Once again, the Cowboys gave up big plays late to allow the Giants to tie it, but the Cowboys won in overtime on a field goal (despite a rocky start by our kicker who missed two field goals and then just *barely* made a 28 yarder). At the same time, Kansas City beat Washington. Shockey eventually got some really huge catches, including a 4th and 10 conversion (Giants were 1 for 9 on third down), but we kept Burress pretty much shut down. I hope this team remembers how to score touchdowns next week.

We're six weeks in to the season, and the Cowboys are in first place in the NFC East, albeit by only a half-game. Likewise, the Eagles are in last place, and a big juicy turkey just came out of the oven for a nice early Sunday supper and a week of yummy leftovers. Life is good.

Posted by Observer at 03:30 PM | Comments (0)

October 15, 2005


After manhandling a team last week, C*dy's soccer team entered into a local tournament. The participants in our round-robin group were a team we beat earlier this season 3-1 along with two teams from the division one year younger than us. When we played in this tournmanet last year, we thought it sucked having to play older teams. Well, now we're the older team.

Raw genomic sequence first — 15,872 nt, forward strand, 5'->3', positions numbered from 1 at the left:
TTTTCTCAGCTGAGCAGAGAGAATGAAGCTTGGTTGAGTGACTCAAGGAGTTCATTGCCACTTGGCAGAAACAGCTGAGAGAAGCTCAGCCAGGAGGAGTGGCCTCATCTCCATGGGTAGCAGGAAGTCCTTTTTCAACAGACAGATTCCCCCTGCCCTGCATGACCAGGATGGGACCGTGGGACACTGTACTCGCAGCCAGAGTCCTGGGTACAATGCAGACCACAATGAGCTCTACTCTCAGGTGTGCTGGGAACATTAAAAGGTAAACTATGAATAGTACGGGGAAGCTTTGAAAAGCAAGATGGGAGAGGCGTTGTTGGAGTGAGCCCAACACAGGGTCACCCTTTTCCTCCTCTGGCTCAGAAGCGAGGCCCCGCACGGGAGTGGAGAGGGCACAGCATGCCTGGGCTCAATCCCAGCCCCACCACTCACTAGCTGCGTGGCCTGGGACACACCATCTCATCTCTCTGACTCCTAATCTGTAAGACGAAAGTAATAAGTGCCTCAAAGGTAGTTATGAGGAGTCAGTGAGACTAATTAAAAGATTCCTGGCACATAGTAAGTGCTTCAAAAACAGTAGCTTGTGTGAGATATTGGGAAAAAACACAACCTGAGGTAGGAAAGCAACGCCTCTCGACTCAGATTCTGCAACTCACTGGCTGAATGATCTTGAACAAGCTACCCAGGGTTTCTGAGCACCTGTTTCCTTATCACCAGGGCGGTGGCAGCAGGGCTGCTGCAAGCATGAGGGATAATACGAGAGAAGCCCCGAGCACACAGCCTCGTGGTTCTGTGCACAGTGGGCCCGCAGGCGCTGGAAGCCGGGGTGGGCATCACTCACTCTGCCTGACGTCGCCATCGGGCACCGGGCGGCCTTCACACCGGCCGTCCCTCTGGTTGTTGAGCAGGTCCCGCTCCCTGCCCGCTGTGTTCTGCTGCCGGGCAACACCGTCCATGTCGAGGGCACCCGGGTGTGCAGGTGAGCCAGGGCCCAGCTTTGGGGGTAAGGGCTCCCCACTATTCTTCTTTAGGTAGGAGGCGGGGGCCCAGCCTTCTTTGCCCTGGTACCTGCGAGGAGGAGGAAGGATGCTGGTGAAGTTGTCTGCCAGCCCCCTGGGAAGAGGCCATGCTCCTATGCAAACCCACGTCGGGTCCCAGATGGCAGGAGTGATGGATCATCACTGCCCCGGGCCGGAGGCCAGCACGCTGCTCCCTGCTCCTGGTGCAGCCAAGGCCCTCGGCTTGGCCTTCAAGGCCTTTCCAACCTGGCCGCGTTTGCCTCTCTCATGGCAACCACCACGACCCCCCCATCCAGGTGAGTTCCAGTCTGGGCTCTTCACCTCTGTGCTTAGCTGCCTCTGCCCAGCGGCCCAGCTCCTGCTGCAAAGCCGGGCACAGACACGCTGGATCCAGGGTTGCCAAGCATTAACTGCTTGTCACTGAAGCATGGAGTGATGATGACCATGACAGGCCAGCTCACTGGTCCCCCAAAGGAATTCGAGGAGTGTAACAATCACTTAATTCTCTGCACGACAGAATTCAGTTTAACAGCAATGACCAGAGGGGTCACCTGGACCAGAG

So of course, after blowing out another team 10-0 last week, the team goes on to lose all three games today in a hot, brutally sunny, windless affair. Each of the games was close. The teams were evenly matched or maybe even tilted a bit to our favor, but the ball bounced the wrong way each game. C*dy acquitted himself quite well as a goalie and as a scorer, and he hustled like crazy, especially during the last game when everyone was dragging. I really felt sorry for him because I think he took the losses pretty tough.